Investigations are underway into what caused an all-day fire Thursday at a harbourfront scrapyard in Saint John, but whatever triggered it.
But investigators and industry leaders across North America acknowledge fire has become an increasingly common problem in the scrap metal business.
A fire at the American Iron and Metal recycling plant sent hazardous smoke over Saint John for more than a day and was still smouldering Friday afternoon.
Earlier this year, the United States National Transportation Safety Board issued a report on its investigation into a major scrap metal barge fire in Delaware Bay off the coast of New Jersey in 2022.
The board was unable to name an exact cause but noted it was not an isolated incident.
"Although scrap metal cargo is typically nonhazardous and poses a low fire risk, there have been several recent fires," it wrote in its investigation report released this past April.
The board listed a number of potential ignition sources that can trigger a scrap metal fire, including "a spark between metal objects" or residual amounts of "flammable liquids" seeping out of junked cars.
Those sometimes ignite and spread to what the industry calls "fluff" material mixed up in the metal, such as car-seat upholstery, and rubber and plastic trim that clings to vehicles and appliances prior to shredding.
More lithium-ion batteries raise danger
"Even with supplier acceptance agreements and quality assurance personnel visually inspecting scrap metal, metallic and nonmetallic hazardous materials often are present within shoreside scrap metal piles," the safety board wrote.
But those hazards have long been present in the industry and the safety board noted that a potentially more serious danger — discarded lithium-ion batteries — have been entering the metal waste stream in growing numbers and raising the danger of ignition.
Lithium-ion batteries are in wide use in a variety of consumer products from smartphones and laptops, to scooters and hoverboards.
They can store more energy than traditional batteries at a fraction of the size but have been known to catch fire and even explode if they are damaged or poorly manufactured or handled.
Because of the risk of fire they pose, loose lithium-ion batteries are not permitted in checked luggage on commercial airlines.
A barge loaded with scrap metal erupted in flames in Delaware Bay in New Jersey in May 23, 2022. A report into the incident highlighted the growing danger of scrap metal fires being caused by lithium-ion batteries (U.S. Coast Guard)
In January 2022 a major scrap metal fire at a recycling operation at the port in Newark, N.J., sent clouds of pungent smoke into local neighbourhoods and across the Hudson River into New York City.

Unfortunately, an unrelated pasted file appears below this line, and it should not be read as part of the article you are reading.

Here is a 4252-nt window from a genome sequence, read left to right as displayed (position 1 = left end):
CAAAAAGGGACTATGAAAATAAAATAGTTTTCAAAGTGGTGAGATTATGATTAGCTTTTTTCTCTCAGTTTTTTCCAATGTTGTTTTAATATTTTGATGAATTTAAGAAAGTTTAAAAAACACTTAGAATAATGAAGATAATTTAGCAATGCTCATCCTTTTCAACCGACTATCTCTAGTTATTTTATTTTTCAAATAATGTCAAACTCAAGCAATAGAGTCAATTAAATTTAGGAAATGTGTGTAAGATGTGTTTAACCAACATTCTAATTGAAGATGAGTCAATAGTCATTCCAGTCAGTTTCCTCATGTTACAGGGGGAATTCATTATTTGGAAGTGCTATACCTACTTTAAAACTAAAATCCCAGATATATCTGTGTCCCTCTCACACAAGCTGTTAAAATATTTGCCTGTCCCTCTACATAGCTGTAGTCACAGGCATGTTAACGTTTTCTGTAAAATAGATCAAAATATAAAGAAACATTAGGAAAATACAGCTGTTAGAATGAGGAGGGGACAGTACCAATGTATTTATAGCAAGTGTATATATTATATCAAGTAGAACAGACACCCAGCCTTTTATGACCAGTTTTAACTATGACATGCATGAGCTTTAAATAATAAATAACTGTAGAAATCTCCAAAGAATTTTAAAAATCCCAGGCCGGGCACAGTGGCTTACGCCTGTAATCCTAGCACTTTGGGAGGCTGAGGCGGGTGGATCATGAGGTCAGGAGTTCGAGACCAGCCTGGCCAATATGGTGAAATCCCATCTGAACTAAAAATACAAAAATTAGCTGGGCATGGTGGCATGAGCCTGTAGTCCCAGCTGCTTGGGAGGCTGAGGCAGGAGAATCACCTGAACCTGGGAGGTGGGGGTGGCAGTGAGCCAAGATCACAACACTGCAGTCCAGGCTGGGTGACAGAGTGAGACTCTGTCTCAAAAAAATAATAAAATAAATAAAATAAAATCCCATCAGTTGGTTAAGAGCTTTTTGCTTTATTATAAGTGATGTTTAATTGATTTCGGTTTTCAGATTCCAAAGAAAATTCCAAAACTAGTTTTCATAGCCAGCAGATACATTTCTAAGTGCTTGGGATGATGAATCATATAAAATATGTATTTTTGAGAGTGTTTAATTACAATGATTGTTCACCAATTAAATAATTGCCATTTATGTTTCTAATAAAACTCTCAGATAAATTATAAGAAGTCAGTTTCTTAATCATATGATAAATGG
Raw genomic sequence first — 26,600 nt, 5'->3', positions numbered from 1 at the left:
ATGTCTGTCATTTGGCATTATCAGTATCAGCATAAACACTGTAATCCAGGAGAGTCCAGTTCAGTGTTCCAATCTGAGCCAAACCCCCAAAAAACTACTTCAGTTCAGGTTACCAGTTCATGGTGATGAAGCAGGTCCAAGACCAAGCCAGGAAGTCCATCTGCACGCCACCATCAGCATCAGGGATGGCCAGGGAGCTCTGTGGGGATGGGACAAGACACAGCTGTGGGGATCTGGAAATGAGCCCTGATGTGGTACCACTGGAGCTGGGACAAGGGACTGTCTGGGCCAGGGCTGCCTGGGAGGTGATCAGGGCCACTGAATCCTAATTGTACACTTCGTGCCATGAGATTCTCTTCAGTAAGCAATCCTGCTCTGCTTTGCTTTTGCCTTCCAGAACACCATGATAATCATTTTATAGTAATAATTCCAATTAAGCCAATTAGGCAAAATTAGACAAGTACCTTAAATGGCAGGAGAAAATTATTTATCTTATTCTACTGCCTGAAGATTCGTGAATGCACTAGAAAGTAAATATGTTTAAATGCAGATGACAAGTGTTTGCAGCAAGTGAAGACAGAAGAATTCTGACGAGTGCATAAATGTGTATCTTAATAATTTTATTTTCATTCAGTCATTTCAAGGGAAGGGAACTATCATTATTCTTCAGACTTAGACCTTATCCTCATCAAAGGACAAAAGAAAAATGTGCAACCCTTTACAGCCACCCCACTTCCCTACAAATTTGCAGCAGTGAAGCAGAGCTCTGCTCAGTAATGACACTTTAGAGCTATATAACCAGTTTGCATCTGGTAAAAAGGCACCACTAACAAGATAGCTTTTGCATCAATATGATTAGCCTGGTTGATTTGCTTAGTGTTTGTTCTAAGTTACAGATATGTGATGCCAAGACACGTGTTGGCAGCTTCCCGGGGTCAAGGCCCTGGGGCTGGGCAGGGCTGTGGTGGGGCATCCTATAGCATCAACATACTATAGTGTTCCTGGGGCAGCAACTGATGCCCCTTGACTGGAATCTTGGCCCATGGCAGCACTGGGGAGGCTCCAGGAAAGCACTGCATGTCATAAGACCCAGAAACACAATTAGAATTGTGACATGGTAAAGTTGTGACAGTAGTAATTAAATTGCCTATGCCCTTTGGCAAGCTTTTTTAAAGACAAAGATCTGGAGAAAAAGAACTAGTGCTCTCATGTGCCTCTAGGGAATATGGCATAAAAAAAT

European Metal Recycling Ltd., the company that operates that site and also owned the barge load of scrap metal that burned months later in Delaware Bay, told the safety board that improperly disposed lithium-ion batteries are plaguing the industry.
"The vice president of EMR operations, who had more than 20 years of experience in the scrap metal industry, told investigators that he did not know the cause of the January 2022 shoreside pile fire, but he highlighted the fire dangers associated with lithium-ion batteries," wrote the safety board.
"It's becoming more of a problem every month, every year in our industry," the board quoted the unnamed executive as telling the investigators.
Maria Lopez-Nunez, a community activist in Newark, lives minutes from the scrap metal pile that caught fire in 2022. She said it was one of two serious fires in scrap metal piles at the port in three months.
"The smell was incredibly metallic and chemical-y," said Lopez-Nunez.
"It really caused a lot of irritations in our neighbourhood. People complained about their eyes watering and headaches. It was pretty intense and it took a while to calm it down."
Community activist Maria Lopez-Nunez says her Newark, N.J., neighbourhood suffered through two scrap metal fires in three months in 2021 and 2022. She's calling for tougher rules and penalties for the industry. (Wayne Parry/Associated Press)
Farther south the city of Camden, N.J., had three fires at a scrap metal operation on its waterfront over two years, and now a group called the Coalition for Healthy Ports has formed in the state and is calling for more protections for the public, and stricter laws and stiffer penalties for scrapyard owners to deal with the outbreaks.
Cause of Saint John fire not yet clear
It is not clear yet what caused the fire in Saint John, only that it is part or a larger trend of fires occurring in similar plants elsewhere.
Saint John Mayor Donna Reardon said she does not want to live through another one and is hoping the province or the port can find a way to permanently end AIM's lease or operational permits.
"They have the ability to shut this down," Reardon said Friday. "If this is not the opportunity, I don't know what it would take."
Saint John Mayor Donna Reardon is calling for Port Saint John and the provincial government to do what they can to permanently close a scrap metal operation in the centre of the city. (Roger Cosman/CBC)
American Iron and Metal has operated on port property on the Saint John waterfront since 2002 and has a 40-year lease.
It was a modest operation over its first decade but more than quadrupled in size after winning government approvals in 2011 to begin large-scale shredding of up to 250,000 tonnes of metal on site annually.
That expansion won environmental approvals from both the federal and provincial governments, with the federal approval relying on an opinion from the Saint John port authority that it was confident the operation would be safe.
"The authority is of the opinion that the project is not likely to cause significant adverse environmental effects," said the environmental approval from the federal government.